own perk becomes more apparent on this
coast. Our farmers find that there is policy
as well as profit in raising pork upon the
thrm. Alfailtf lield.d make the best kind of
hog pastiures at any seasont of the year.
Grail fields are easily harvested by hogs,
and the stubble fields are gicaud by them.
Oil manlly flrms, p)articularly where dairy
ing and grain-growing are carried on to
gether, tile cost of raising a few hogs each
y( ar is nothing, as tllhey get their living up
on what would otherwise go to waste. But
it pays to feed hogs well; to keep them in
good growing order froln their birth till
tl:cy are ready for the butcher. The hog
should be looked upon as a necessary part
of every good farmer's stock. And while
hle saves what wouId( othlerise .ro to w.aste,
lie should also be provided for in times
when there is no waste feed. A ljew see
tidrls of moveable fence will allow any graLi
..rower to pasture hiog upon the growing
crop? in seetiollS, as oll-vellienco llay Msug
lest. In this way the expense of leeping
whhere often pastura'e is not obtaiablle,
will be greatiy lesseucl. No good farmer
can atlord to neglect the matter of providing
pastuirage in this. or in some other economi
cal manner. While swine in the great pork
producing States are dying off with the hog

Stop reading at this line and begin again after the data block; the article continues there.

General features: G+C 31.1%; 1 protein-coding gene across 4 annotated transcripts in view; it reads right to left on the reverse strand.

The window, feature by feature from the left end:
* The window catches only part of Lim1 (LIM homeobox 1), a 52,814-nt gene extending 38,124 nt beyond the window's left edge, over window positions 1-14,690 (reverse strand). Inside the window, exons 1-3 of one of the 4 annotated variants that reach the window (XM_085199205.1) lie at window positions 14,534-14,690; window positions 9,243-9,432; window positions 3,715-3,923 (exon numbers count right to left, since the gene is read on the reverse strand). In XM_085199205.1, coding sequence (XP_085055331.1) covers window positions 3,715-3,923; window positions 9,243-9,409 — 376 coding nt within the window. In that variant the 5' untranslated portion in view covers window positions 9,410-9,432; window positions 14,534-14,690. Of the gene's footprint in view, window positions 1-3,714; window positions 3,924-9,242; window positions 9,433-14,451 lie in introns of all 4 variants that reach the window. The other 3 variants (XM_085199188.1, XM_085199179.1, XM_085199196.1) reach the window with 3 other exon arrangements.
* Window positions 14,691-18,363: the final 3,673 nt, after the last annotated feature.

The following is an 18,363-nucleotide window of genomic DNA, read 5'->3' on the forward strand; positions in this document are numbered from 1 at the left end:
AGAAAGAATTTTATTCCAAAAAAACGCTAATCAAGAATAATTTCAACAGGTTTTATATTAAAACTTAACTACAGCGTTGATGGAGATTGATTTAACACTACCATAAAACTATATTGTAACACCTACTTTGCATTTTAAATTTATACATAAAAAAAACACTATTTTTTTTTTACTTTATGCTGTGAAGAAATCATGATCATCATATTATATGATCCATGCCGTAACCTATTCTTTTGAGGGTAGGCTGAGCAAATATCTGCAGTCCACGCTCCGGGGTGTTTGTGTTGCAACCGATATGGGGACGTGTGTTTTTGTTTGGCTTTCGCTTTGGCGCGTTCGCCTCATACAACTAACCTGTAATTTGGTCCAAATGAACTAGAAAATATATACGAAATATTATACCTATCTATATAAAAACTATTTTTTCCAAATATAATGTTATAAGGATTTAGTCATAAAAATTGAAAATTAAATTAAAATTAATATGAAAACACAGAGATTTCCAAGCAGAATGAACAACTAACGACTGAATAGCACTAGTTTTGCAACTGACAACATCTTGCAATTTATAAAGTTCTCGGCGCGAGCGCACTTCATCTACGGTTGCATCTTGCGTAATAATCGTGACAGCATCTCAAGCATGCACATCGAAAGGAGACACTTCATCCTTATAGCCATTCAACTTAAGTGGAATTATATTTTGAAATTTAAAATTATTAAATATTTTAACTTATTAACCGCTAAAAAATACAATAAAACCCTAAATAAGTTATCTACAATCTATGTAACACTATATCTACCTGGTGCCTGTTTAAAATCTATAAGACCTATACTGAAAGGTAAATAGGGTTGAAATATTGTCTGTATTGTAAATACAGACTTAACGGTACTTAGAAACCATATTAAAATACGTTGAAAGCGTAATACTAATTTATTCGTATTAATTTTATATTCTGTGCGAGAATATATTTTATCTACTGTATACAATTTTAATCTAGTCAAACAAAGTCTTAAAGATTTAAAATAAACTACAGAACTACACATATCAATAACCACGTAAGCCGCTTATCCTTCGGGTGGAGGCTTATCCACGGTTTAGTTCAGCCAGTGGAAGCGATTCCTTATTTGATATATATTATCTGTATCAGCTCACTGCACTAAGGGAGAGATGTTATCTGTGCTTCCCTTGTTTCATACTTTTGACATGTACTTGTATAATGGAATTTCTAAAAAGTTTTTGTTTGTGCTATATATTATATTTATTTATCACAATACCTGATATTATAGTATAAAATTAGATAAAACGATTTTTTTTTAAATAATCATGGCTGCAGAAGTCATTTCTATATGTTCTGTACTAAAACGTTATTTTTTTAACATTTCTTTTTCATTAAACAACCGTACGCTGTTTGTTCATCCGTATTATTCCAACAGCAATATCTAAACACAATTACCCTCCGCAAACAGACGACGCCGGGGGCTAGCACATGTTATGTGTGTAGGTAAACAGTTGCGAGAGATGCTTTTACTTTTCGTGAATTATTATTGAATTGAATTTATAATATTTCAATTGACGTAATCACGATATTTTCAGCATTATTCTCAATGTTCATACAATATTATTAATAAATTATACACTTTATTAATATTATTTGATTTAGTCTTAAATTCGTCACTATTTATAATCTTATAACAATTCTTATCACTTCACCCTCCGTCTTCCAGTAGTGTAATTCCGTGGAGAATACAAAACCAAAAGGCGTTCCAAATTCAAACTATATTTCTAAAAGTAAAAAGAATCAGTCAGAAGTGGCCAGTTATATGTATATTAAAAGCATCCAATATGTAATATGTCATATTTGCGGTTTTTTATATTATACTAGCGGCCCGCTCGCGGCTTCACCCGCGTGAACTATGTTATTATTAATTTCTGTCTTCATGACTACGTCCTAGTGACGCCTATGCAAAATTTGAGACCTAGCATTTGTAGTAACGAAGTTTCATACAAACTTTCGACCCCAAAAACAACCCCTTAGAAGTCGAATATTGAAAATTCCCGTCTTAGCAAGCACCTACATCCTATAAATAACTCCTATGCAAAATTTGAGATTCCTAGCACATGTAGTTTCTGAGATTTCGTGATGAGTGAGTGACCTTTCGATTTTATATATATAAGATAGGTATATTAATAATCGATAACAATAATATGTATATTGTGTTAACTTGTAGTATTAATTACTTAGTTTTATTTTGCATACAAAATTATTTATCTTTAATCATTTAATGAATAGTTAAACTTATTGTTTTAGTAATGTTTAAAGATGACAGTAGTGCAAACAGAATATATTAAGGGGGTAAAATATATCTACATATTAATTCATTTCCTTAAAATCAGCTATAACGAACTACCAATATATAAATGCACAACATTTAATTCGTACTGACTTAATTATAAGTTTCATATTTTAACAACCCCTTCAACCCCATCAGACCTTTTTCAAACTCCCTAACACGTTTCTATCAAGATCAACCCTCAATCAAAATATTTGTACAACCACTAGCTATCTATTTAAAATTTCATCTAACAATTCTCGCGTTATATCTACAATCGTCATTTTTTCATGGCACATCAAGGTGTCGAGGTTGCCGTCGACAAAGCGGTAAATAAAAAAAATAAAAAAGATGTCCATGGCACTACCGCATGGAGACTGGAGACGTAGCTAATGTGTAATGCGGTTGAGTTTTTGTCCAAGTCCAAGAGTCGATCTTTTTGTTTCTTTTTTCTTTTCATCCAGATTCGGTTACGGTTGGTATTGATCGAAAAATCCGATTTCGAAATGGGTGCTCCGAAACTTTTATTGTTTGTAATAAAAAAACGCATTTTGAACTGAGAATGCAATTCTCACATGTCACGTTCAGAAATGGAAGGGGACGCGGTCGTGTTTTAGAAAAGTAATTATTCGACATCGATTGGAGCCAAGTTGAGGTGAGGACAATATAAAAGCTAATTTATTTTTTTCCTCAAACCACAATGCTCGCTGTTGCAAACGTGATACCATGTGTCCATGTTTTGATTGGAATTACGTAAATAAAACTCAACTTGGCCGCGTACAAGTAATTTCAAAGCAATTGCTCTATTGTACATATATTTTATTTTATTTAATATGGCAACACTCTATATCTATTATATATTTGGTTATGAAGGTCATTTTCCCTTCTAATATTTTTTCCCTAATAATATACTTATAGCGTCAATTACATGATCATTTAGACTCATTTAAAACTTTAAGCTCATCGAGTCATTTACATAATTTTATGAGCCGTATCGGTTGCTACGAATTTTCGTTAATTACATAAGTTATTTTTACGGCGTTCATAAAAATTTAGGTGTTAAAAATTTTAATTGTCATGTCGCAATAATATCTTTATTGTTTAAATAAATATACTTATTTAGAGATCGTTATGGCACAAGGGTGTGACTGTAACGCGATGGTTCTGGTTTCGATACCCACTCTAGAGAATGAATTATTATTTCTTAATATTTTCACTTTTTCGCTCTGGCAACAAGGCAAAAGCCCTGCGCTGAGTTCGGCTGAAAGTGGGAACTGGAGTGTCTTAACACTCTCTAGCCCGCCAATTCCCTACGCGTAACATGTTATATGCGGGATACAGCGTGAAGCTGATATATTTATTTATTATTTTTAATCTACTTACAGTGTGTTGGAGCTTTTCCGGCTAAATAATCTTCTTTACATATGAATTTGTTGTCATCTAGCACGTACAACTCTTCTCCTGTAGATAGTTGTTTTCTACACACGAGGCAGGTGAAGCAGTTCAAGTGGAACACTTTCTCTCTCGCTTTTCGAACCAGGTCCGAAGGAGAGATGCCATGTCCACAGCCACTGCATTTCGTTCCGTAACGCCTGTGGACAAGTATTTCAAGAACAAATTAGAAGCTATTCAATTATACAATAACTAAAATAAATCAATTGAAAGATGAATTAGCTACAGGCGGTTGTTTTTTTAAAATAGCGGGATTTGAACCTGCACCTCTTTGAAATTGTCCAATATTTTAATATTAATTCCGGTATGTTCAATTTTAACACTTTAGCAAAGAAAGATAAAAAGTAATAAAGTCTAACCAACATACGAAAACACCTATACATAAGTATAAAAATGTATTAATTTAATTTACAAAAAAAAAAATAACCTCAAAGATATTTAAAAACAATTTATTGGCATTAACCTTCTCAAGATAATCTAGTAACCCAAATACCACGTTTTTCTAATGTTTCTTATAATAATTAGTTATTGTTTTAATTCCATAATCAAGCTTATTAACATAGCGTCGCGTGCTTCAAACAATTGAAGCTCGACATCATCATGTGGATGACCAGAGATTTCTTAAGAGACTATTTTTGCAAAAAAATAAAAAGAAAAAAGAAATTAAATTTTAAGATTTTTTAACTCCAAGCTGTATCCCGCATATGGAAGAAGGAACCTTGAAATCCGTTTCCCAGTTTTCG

cholera, the herds here are are remarkably free
from all diseases. We can produce healthier
n(d better pork on this coast than in any
other section of the United States. Farm
ers who feel the effect of hard times should
think upon this subject, and by taking ad
vantage of every sure means of profit turn
their attention to all branches of farming
that will pay and not neglect so profitable a
resource as the growing and fattening of
swine to supply our home demand.
T HE DAIRY.
CURDS IN BUTTERMILK.
We have the following upon this subject
from C. G. 'T., in Country Gentlcnma.n :
On page 283, Mlrs. 'T M. P. complains of
laving " cheesy particles" remaining in the
buttermilk after taking out the butter. The
explanation there given and enclosed within
the brackets is entirely difierent from my
experience. The writer says these white
cheesy specks are usually attributed to keep
ing the cream in too warm a place after it is
skimmed and before it is put into the
churn." These white cheesy specks, that
are too often found in buttermilk and more
or less in the butter, are not particles of
curd in any sense, nor are they the results
of acidity. They are not hardened curdled
milk, nor curd becoming so hard as not to
be broken by the process of churning. Nei
ther are they disposed of or hindered from